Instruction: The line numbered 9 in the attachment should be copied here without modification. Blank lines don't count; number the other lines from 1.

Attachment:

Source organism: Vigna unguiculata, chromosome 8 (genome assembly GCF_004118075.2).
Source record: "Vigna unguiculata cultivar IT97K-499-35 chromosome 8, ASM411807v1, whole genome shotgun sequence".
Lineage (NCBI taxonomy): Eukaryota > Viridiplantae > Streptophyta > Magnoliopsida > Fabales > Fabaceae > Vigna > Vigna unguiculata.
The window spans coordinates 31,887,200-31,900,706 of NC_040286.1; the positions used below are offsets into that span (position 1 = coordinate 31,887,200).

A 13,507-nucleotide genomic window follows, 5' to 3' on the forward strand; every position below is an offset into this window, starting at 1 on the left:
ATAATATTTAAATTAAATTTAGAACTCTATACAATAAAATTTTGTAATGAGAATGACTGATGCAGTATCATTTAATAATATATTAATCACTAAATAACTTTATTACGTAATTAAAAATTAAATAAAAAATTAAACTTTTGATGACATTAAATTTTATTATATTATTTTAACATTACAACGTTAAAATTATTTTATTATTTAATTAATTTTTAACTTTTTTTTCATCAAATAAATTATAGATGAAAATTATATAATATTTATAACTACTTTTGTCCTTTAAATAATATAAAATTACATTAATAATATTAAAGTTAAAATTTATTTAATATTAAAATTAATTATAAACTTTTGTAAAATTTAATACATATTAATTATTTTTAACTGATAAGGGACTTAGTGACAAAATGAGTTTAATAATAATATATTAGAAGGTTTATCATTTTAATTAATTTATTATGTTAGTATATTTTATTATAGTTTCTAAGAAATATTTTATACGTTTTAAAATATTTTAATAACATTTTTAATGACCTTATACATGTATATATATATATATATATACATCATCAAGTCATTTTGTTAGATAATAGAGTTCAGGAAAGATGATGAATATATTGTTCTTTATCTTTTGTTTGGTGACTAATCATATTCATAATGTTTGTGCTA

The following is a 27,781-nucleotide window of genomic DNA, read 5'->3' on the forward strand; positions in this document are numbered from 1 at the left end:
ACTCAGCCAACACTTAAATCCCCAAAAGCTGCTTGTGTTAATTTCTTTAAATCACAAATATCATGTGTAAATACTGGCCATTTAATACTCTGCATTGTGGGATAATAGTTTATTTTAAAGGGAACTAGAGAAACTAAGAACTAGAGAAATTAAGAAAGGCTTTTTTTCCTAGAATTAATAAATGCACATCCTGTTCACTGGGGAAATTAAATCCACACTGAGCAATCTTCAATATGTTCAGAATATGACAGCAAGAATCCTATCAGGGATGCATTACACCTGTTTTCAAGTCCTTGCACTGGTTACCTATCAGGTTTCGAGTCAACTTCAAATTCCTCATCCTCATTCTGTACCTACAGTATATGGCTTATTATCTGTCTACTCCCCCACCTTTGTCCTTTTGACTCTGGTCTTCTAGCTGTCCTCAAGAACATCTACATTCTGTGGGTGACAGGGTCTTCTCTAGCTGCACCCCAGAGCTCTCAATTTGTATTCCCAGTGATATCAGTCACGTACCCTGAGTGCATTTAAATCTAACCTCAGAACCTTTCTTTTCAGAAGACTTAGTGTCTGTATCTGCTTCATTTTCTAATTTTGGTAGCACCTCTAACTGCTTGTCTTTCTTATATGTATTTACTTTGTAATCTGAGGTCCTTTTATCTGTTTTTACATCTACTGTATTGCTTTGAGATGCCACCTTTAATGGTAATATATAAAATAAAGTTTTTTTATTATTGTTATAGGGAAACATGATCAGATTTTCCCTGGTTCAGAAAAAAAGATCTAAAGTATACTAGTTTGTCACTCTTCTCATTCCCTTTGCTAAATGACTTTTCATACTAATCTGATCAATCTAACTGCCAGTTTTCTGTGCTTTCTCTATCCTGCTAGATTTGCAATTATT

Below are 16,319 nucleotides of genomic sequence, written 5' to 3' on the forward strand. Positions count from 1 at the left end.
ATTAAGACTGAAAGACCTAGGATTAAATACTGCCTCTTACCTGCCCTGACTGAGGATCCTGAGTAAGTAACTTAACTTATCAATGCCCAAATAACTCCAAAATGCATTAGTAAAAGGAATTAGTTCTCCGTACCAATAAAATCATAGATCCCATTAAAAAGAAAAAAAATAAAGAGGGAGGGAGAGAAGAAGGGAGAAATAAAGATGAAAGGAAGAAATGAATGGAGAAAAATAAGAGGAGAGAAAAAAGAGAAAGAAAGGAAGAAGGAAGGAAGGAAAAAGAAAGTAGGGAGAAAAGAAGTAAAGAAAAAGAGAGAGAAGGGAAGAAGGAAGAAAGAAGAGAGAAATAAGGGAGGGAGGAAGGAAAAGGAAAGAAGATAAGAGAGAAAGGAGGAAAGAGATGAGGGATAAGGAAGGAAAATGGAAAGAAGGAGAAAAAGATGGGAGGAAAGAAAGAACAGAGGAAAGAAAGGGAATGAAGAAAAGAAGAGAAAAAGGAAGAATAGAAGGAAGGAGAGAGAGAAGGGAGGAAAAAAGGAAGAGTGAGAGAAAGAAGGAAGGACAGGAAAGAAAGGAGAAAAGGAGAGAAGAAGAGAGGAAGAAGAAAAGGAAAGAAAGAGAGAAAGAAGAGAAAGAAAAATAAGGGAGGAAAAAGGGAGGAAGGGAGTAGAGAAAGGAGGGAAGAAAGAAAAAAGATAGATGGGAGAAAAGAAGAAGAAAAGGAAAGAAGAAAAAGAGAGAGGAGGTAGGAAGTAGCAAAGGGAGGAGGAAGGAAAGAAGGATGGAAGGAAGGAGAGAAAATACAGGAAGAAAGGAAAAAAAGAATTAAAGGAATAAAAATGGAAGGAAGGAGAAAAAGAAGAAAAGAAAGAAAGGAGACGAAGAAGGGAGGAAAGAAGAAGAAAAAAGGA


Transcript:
Below are 16,319 nucleotides of genomic sequence, written 5' to 3' on the forward strand. Positions count from 1 at the left end.